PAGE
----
From Lethal to Non-Lethal Force
Given past failures to protect civilians in Rwanda and Srebrenica, it is understandable that the UN has spent considerable energy changing the mindset of peacekeepers from traditional Chapter VI ceasefire monitoring to robust Chapter VII peacekeeping. Much progress has been made since the 1990s, but something may have also been lost along the way. There is now a tendency to analyze use of force questions primarily through the lens of robust military action and lethal force. When the UN Security Council authorizes peacekeepers to use “all necessary means,” this euphemism is widely understood to encompass military operations resulting in combat and, ultimately, casualties. In other words, a peacekeeper may lawfully take the life of another person if certain conditions spelled out in a mandate are met. While this is uncontroversial as far as self-defense is concerned, when peacekeepers protect civilians through “all necessary means,” such authorizations to use lethal force have far-reaching and still poorly understood consequences.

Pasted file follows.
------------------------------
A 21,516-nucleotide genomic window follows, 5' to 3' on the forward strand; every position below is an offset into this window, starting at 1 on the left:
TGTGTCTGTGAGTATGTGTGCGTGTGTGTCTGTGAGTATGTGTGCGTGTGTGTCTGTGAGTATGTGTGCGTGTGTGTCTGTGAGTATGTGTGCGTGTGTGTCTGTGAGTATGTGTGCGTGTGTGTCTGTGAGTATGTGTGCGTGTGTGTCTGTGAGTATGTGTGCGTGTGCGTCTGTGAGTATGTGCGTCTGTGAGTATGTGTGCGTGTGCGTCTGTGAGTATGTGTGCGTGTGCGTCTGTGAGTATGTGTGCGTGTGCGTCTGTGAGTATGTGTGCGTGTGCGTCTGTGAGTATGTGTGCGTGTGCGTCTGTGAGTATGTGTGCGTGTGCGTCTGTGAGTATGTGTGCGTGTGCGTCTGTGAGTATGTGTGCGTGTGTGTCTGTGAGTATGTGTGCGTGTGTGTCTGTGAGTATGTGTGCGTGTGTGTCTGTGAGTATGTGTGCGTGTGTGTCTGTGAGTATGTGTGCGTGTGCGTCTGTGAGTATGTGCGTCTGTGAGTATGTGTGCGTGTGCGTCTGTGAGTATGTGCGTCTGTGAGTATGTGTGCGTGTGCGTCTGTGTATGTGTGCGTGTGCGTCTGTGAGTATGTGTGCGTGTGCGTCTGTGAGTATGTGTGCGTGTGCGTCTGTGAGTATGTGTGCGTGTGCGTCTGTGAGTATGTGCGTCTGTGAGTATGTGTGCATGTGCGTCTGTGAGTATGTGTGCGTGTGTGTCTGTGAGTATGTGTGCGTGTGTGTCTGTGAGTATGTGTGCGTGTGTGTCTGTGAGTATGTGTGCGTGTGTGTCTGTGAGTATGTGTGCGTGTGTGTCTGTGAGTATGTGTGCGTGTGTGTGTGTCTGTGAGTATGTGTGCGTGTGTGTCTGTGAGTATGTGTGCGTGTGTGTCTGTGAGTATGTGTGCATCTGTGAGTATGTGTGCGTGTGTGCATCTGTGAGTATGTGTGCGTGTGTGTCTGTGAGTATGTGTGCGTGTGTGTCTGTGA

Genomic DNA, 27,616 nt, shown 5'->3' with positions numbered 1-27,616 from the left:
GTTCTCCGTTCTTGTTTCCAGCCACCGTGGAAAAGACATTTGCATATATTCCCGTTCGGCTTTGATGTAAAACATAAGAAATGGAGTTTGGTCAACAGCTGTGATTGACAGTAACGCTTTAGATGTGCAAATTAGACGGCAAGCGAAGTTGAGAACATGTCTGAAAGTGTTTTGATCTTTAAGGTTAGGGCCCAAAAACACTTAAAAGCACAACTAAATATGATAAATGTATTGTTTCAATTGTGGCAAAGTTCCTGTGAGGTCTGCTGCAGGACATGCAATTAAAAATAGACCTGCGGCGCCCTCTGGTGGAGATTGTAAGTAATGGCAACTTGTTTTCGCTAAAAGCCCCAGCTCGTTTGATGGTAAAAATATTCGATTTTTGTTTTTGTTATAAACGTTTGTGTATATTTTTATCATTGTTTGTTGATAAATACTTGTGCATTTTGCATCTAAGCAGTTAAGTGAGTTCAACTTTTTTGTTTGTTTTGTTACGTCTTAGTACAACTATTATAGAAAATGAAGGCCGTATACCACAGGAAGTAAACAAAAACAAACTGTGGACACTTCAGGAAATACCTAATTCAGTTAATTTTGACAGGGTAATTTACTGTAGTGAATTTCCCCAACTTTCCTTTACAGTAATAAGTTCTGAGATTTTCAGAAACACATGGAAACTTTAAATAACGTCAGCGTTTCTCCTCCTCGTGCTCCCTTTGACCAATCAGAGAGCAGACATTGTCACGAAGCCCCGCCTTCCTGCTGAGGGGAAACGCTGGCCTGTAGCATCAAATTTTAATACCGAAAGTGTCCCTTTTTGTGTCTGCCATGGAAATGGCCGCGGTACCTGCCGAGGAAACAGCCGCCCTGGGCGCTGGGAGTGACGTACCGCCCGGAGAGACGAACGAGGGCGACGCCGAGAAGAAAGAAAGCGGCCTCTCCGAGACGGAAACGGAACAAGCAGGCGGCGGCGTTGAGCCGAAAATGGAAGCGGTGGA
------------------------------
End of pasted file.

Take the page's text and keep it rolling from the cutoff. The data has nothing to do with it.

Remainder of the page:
Emblematic of this mentality is the 2017 Cruz report, which advocates robust military action to accomplish peacekeeping mandates. Lieutenant General Carlos Alberto dos Santos Cruz goes so far as to suggest that if the UN does not “deter and repel attacks” and “defeat attackers,” more peacekeepers will end up losing their lives. Cruz does not say if a lack of robust action also results in greater civilian harm, but this is widely assumed to be true among UN staff and observers (for a different view, see here).